While the Shi Lang cannot by any means be compared to any in the US Navy fleet, it is twice the size of India’s Virat which displaces 30,000 tons, carrying 30 planes and choppers.

    Shi Lang was an unfinished Russian career, bought as-is-where-is by the Chinese some 15 years ago and thus about half the age of the 46-year old PF-15 Gregorio del Pilar (NOT, 30-something as widely reported because she was launched as the USCGC Hamilton in March 1965, although commissioned in March 1967.)

    I’m sorry,but glad as I am about our Navy’s acquisition, I cannot agree that PF-15 is “…a gleaming big saber to brandish in return.” Besides, why brandish a saber which is nothing but the container of a sword and can hardly be lethal?

  2. Rvl Gimenez says:

    Apologies re the meaning of “saber”. My bad! :-(

  3. Richard Cavosora says:

    Correction: “a high endurance cutter with close-in weapons system” The close-in weapons system (a high-powered gatling gun to protect the ship from missles or aircraft) was removed from the BRP Gregorio del Pilar before it was transferred to the PH Navy.

    In any case, the ship will provide a much needed capability for presence in West Philippines Sea although it will not be much a factor for force deterrence. Please, let us have no illusions about a shooting war that nobody wants in the first place. Just mere and constant presence in the area will be a political deterrent if not a military one.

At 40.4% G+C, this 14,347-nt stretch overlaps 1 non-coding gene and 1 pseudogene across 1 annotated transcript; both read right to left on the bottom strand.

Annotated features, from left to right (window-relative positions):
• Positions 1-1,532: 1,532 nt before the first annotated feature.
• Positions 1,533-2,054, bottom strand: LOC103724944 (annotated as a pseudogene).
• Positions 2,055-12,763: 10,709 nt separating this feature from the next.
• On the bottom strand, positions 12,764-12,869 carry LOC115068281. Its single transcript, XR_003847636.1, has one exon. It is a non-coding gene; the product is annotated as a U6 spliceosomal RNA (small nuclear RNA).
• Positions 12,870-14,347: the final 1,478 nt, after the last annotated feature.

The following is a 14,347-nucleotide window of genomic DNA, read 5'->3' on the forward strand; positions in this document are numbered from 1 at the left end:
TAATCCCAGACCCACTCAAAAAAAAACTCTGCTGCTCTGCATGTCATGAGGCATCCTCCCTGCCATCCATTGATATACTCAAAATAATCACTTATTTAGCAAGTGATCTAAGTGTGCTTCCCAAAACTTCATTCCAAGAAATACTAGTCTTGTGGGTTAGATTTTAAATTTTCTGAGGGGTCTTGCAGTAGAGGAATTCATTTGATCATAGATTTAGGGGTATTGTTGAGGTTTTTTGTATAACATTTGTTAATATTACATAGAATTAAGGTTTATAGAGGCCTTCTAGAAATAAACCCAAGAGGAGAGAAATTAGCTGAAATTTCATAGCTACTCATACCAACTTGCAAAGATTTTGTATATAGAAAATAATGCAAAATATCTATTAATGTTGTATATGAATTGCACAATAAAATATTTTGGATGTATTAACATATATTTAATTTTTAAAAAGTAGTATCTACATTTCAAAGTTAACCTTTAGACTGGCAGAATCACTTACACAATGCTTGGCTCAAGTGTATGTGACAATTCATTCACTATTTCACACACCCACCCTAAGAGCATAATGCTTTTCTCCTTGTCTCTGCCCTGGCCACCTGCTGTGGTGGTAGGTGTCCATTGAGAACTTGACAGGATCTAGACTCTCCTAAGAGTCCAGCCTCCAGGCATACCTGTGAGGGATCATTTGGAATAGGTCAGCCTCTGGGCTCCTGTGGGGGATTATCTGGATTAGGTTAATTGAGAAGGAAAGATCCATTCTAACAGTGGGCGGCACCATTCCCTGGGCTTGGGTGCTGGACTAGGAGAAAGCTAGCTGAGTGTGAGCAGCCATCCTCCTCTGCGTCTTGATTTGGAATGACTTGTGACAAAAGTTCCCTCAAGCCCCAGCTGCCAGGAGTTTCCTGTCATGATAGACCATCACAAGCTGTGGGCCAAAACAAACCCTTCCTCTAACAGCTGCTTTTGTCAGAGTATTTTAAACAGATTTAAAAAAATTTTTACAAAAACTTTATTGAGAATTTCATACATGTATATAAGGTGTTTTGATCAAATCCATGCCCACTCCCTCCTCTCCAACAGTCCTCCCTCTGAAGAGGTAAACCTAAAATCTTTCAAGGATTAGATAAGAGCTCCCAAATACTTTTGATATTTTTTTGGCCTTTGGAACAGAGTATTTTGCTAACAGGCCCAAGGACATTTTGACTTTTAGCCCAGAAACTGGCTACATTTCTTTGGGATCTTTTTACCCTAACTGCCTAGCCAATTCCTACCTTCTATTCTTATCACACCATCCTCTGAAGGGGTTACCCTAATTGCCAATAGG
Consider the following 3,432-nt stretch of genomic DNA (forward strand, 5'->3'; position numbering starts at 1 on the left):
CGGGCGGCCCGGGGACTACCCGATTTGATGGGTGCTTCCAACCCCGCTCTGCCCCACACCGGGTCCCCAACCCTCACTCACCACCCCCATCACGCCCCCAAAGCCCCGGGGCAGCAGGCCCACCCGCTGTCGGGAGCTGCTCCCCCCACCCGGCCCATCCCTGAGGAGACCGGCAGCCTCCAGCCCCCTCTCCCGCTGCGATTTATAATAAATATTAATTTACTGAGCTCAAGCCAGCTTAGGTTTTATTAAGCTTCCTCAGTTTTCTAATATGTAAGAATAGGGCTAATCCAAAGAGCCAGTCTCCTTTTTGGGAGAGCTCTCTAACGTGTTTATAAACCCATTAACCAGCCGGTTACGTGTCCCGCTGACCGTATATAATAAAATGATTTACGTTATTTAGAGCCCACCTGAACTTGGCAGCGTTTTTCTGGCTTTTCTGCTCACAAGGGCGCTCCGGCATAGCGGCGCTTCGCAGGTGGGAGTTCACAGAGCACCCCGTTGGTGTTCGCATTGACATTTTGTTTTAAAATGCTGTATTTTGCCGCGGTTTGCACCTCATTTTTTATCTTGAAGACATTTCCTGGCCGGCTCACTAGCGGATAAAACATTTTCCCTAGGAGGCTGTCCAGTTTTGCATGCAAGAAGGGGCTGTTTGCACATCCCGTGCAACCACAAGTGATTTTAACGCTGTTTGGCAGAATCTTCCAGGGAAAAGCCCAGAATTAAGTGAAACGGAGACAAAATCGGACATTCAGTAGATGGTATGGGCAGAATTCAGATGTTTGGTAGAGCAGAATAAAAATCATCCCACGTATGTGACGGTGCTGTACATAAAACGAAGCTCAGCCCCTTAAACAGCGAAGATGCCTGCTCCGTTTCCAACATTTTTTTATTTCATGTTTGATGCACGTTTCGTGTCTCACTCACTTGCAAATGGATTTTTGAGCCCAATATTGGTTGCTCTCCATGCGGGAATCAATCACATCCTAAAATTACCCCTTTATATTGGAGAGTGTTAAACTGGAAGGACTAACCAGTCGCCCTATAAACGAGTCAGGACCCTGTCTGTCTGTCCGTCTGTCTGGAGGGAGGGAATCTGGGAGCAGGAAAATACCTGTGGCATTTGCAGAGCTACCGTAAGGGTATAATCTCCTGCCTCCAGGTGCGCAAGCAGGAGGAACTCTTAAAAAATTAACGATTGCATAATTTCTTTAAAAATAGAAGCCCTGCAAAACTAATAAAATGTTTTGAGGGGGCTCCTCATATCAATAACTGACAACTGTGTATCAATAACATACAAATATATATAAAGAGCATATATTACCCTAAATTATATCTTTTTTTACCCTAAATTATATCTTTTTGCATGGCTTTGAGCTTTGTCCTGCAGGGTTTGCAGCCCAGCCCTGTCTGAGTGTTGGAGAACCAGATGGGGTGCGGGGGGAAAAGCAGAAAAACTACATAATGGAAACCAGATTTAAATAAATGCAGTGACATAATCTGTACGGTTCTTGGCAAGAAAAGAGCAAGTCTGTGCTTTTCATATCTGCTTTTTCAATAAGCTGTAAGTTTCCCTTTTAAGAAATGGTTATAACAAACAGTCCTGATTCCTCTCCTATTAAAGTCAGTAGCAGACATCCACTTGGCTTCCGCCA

Whatever China drops into a reef to establish a physical presence can now be quickly removed by the PH Navy with the BRP Gregorio del Pilar. That is better than nothing.

  4. Alec Almazan says:

    At this point it’s an exaggeration to describe the BRP Gregorio del Pilar as a force deterrent. Her single 76 mm Oto Melara deck gun is close to useless against China’s modern destroyers and frigates which can launch sea skimming, anti-ship cruise missiles over the horizon. Sure she is big – a bigger target that is. The only thing that would probably keep her from being sunk on sight, would be the Chinese gunners laughing so hard they wouldn’t be able to aim properly. If the Chinese are to take the Gregorio del Pilar seriously, the Philippine Navy has to upgrade her defensive capabilities to enable her to survive and fight in a combat environment. This means arming her with the latest anti-ship missiles and SAMs (surface-to-air missiles) as well as state-of-the-art fire control and electronic warfare systems. Until this is done the Navy should think twice about sending her into harm’s way.

  5. We can ill-afford expensive big ships like these with minimal firepower and already 44 years old. What is needed are more of the locally manufactured Andrada class patrol boats upgraded with ship-ship missiles, torpedoes and anti-aircraft weapons. We should have a hundred of these heavily-armed patrol boats all over the archipelago conducting guerilla type operations.

  6. jerome justin says:

    can’t agree more with rengab. in the mid 60′s a komar class russian-built egyptian missile boat fired it’s missile sitting on an egyptian port hitting and sinking a israeli destroyer in full battle mode. get those cheap fast komar boats and equip them with sams and ssms and you will have a formidable force. we do not need those large and lumbering old ships with no missile capability, they are just sitting ducks for target practice.